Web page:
While we like the Scion FR-S and its fraternal twin, the Subaru BRZ, as much as anyone writing about cars, we’d also admit that we’d like it even more if it had more power. Despite a 30+ horsepower advantage over the Mazda MX-5 Miata, the Toyotabaru coupes feel slower to us, and – dare we say it – less precise.
That’s what the aftermarket is for, and to be fair, the Scion FR-S was always intended to be a blank canvas. Give enthusiasts a solid (and affordable) base to build from, and the end result is limited primarily by budget and imagination. The FR-S built by VCMC and Shift Autosport for Canada’s Scion Tuner Challenge is a prime example of this, as the end result is both fast and relatively affordable for a race car.
How fast? Farah doesn’t spit out numbers like 0-60 or lap times, but he does give it praise for its velocity and its balance, and Matt Farah is a guy you can trust behind the wheel. Thanks to a Full Blown Motorsports turbo kit pushing nine pounds of boost, the engine is putting out some 350 horsepower, which translates to about 320 at the rear wheels. “Run more boost,” most people would say, but that is going to impact engine life unless you beef up the internals. Besides, more power translates to more heat, and this particular FR-S still needs development work in the cooling department.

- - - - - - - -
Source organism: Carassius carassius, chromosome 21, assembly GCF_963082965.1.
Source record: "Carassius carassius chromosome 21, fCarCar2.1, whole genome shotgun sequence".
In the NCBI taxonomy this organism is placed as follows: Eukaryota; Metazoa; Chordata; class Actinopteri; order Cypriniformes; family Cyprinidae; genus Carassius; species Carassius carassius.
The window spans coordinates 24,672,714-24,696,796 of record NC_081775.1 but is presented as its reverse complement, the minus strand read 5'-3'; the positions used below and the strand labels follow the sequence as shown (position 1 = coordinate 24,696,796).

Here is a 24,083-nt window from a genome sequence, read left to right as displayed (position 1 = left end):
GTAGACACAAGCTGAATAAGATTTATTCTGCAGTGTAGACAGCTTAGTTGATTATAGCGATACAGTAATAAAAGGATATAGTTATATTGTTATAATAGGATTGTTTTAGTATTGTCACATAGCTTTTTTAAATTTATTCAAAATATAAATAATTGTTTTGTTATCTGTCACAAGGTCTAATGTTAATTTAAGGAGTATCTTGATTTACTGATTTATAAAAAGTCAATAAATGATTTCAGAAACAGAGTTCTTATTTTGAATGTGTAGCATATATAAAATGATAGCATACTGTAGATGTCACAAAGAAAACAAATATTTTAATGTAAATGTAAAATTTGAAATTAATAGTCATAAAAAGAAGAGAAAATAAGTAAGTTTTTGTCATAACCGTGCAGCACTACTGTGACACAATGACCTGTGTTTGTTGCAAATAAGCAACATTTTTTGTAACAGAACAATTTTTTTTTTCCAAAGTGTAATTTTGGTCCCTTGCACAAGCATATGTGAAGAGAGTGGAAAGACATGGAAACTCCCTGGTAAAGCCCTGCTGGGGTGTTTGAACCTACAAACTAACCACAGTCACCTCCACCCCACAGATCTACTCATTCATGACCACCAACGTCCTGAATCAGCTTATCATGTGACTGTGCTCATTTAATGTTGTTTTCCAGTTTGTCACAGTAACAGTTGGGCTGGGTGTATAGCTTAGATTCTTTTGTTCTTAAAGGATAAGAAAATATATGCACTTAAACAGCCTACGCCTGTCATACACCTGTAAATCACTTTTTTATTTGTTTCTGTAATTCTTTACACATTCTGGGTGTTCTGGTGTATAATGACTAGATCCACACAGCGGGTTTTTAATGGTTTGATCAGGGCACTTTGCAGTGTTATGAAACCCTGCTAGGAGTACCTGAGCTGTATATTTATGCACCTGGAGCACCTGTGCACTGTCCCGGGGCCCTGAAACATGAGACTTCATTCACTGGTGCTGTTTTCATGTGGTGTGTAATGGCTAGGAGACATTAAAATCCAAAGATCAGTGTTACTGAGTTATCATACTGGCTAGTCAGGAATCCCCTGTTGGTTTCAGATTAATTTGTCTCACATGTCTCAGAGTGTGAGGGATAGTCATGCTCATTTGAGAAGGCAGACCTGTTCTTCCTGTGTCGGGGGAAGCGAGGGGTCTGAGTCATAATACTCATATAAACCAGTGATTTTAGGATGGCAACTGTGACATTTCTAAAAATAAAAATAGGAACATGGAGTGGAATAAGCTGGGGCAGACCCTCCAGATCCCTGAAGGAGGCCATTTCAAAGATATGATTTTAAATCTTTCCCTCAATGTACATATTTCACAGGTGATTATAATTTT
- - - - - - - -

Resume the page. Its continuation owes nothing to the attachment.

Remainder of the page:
As for the “how expensive” part, the car costs around $25,000 new, and the engine, aero and suspension work have added roughly $20,000 to the tab. If you’ve priced new race cars lately, for any class, you’ll understand how much of a bargain this car really is.
We completely agree with Farah on one other point, too – the Scion FR-S and the Subaru BRZ are indeed destined to become the next spec racer craze, at least until Mazda moves forward with the next generation of MX-5.